The link between GCSE grades and A-level participation and attainment

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Selection is when students are prevented from studying particular A-levels because of them not meeting certain grade requirements. The threshold for acceptance onto A-levels which I would suggest needs our attention is between grades B and A.

This is the second of two blog posts on a piece of analysis I performed on whether there is grade-based selection for A-level subjects, you can read the previous post here. The data was sourced from the National Pupil Database, available from the Department for Education.

For the 35,015 A-level psychologists who studied at school sixth forms in 2014, the modal grade achieved at GCSE level in each of the facilitating subjects (except biology) was B. Biology is exceptional here at least in part due to psychology A-level being a relatively-popular subject choice for high-achieving GCSE biologists. These relatively small discrepancies aside, the GCSE grade distributions here are similar to the grade distributions of the A-level cohort as a whole, seen in the second graph in the previous blog post.

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GCSE grades of students who studied A-level psychology

In contrast to psychology, A-level physics students achieve predominantly A* and A grades in their GCSEs in the facilitating subjects. Although these graphs may imply selection is occurring, we can’t begin to suggest to what extent schools may be enforcing it, or which students are being more subtly dissuaded from studying A-levels in subjects such as physics and maths.

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GCSE grades of students who studied A-level physics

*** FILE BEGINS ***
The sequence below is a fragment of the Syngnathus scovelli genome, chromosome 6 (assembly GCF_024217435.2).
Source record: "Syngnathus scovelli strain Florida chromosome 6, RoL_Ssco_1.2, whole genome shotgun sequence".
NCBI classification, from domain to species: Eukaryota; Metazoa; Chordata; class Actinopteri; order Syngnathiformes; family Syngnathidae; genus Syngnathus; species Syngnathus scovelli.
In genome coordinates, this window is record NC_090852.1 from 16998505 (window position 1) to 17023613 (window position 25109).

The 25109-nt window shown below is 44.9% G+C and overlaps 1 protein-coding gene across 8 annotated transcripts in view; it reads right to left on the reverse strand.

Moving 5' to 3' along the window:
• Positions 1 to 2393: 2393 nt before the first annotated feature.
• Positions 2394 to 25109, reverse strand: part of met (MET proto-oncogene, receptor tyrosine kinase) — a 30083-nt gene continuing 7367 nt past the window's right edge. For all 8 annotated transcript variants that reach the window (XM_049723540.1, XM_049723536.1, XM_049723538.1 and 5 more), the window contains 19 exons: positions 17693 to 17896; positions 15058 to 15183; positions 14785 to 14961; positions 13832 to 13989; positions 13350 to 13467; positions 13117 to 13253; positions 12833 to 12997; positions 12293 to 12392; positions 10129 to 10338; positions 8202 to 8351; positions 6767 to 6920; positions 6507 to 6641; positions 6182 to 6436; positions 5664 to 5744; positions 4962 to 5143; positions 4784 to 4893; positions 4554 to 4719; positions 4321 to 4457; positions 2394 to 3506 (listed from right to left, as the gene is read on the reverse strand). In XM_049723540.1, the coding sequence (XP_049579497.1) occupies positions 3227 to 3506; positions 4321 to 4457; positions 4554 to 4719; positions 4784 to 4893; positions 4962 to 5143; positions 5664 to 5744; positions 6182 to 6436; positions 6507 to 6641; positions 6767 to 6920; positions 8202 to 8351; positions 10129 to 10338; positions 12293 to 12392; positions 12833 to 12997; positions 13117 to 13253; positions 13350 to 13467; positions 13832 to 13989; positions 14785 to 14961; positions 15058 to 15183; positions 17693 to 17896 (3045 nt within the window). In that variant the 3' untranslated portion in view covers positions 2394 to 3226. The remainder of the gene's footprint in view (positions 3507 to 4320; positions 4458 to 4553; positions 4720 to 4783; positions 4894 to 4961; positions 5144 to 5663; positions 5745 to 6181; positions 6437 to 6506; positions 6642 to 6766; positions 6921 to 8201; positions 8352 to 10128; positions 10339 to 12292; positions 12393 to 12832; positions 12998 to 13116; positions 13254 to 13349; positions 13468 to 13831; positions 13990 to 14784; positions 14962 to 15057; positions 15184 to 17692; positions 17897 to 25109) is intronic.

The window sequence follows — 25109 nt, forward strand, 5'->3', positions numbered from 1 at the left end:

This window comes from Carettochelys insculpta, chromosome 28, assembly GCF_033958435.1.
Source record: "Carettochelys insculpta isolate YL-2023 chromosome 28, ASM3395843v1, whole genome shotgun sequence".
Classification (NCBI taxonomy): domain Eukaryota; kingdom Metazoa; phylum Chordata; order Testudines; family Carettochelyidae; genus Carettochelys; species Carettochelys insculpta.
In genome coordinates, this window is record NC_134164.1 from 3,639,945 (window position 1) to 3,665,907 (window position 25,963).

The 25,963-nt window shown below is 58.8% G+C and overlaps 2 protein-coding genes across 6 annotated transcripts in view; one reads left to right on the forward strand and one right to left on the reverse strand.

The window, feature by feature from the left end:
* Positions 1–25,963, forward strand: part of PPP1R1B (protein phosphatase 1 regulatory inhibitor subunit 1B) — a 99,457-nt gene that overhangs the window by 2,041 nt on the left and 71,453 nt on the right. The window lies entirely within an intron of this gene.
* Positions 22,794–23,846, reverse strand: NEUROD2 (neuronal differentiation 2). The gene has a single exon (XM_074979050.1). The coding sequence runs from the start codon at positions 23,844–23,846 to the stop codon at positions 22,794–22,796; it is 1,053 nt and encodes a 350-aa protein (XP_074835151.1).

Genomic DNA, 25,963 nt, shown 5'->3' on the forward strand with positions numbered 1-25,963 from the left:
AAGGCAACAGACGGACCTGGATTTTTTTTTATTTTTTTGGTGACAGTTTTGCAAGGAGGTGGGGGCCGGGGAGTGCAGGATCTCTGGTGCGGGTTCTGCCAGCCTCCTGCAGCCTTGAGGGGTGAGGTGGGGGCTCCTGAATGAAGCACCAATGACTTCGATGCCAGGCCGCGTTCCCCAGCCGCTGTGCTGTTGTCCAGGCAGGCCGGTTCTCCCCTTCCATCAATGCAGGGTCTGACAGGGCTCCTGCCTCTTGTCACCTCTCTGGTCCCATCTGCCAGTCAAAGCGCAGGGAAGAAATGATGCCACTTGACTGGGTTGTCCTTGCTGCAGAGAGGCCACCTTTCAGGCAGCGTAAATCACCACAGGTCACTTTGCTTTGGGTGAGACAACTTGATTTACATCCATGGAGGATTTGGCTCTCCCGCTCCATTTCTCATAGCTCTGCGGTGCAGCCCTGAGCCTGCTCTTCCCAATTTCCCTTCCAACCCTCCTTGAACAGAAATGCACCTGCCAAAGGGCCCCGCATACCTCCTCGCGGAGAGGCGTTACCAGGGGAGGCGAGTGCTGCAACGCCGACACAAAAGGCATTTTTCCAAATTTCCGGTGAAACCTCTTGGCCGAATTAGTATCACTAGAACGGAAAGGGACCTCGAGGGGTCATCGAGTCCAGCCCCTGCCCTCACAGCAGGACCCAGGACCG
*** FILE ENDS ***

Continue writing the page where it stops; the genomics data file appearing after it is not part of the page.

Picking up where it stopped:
The recent increase in the toughness of GCSE marking was something I did bear in mind during this analysis. Unfortunately there has only been sufficient time for these changes to feed through to AS-level participation figures. However, when examination data from summer 2015 are released in early 2016, I will re-run these analyses.

An interesting question I would now like to ask is: currently, would it be responsible for a teacher to encourage or even allow a B grade achiever at GCSE physics to continue onto the A-level course? The A-level grade distributions in the graph below may be of use in answering this for physics:

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A-level physics grades for students who achieved A*, A or B in GCSE physics

Worth bearing in mind is that the average difference in A-level physics grade between A and B physics GCSE achievers (the red and green lines on the graph) is less than one grade. And more than 92% of students who achieved a B in GCSE physics went on to pass the A-level.

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